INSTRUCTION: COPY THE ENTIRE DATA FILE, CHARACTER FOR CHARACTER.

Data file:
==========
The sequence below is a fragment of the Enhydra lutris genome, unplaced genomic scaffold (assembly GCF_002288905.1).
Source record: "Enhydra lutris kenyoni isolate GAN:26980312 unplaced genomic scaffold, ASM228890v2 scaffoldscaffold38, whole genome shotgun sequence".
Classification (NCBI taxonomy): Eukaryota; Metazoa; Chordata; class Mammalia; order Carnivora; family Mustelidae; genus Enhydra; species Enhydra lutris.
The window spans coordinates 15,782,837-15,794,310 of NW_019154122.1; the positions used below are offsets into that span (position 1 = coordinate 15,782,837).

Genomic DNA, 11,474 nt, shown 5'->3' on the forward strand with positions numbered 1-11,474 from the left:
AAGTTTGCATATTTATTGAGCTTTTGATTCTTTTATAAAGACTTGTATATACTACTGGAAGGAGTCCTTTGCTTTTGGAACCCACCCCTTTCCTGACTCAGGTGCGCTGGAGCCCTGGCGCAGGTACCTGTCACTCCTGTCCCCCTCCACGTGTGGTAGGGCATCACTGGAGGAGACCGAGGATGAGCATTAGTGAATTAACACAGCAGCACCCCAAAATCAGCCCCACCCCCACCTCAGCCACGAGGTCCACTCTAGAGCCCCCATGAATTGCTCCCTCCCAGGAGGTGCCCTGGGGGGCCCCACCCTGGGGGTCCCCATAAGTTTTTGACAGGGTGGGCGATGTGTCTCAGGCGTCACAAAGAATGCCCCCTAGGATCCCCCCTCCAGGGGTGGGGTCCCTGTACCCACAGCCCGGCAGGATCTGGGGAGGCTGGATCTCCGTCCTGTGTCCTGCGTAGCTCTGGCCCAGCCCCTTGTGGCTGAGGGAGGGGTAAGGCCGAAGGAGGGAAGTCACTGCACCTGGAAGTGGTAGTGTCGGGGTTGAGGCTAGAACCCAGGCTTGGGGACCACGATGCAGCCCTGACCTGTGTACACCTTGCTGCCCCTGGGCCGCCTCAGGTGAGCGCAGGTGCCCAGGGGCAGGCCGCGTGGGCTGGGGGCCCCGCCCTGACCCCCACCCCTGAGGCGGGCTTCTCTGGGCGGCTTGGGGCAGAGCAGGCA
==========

The sequence below is a fragment of the Enhydra lutris genome, unplaced genomic scaffold (assembly GCF_002288905.1).
Source record: "Enhydra lutris kenyoni isolate GAN:26980312 unplaced genomic scaffold, ASM228890v2 scaffoldscaffold38, whole genome shotgun sequence".
Classification (NCBI taxonomy): Eukaryota; Metazoa; Chordata; class Mammalia; order Carnivora; family Mustelidae; genus Enhydra; species Enhydra lutris.
The window spans coordinates 15,782,837-15,794,310 of NW_019154122.1; the positions used below are offsets into that span (position 1 = coordinate 15,782,837).

Genomic DNA, 11,474 nt, shown 5'->3' on the forward strand with positions numbered 1-11,474 from the left:
AAGTTTGCATATTTATTGAGCTTTTGATTCTTTTATAAAGACTTGTATATACTACTGGAAGGAGTCCTTTGCTTTTGGAACCCACCCCTTTCCTGACTCAGGTGCGCTGGAGCCCTGGCGCAGGTACCTGTCACTCCTGTCCCCCTCCACGTGTGGTAGGGCATCACTGGAGGAGACCGAGGATGAGCATTAGTGAATTAACACAGCAGCACCCCAAAATCAGCCCCACCCCCACCTCAGCCACGAGGTCCACTCTAGAGCCCCCATGAATTGCTCCCTCCCAGGAGGTGCCCTGGGGGGCCCCACCCTGGGGGTCCCCATAAGTTTTTGACAGGGTGGGCGATGTGTCTCAGGCGTCACAAAGAATGCCCCCTAGGATCCCCCCTCCAGGGGTGGGGTCCCTGTACCCACAGCCCGGCAGGATCTGGGGAGGCTGGATCTCCGTCCTGTGTCCTGCGTAGCTCTGGCCCAGCCCCTTGTGGCTGAGGGAGGGGTAAGGCCGAAGGAGGGAAGTCACTGCACCTGGAAGTGGTAGTGTCGGGGTTGAGGCTAGAACCCAGGCTTGGGGACCACGATGCAGCCCTGACCTGTGTACACCTTGCTGCCCCTGGGCCGCCTCAGGTGAGCGCAGGTGCCCAGGGGCAGGCCGCGTGGGCTGGGGGCCCCGCCCTGACCCCCACCCCTGAGGCGGGCTTCTCTGGGCGGCTTGGGGCAGAGCAGGCA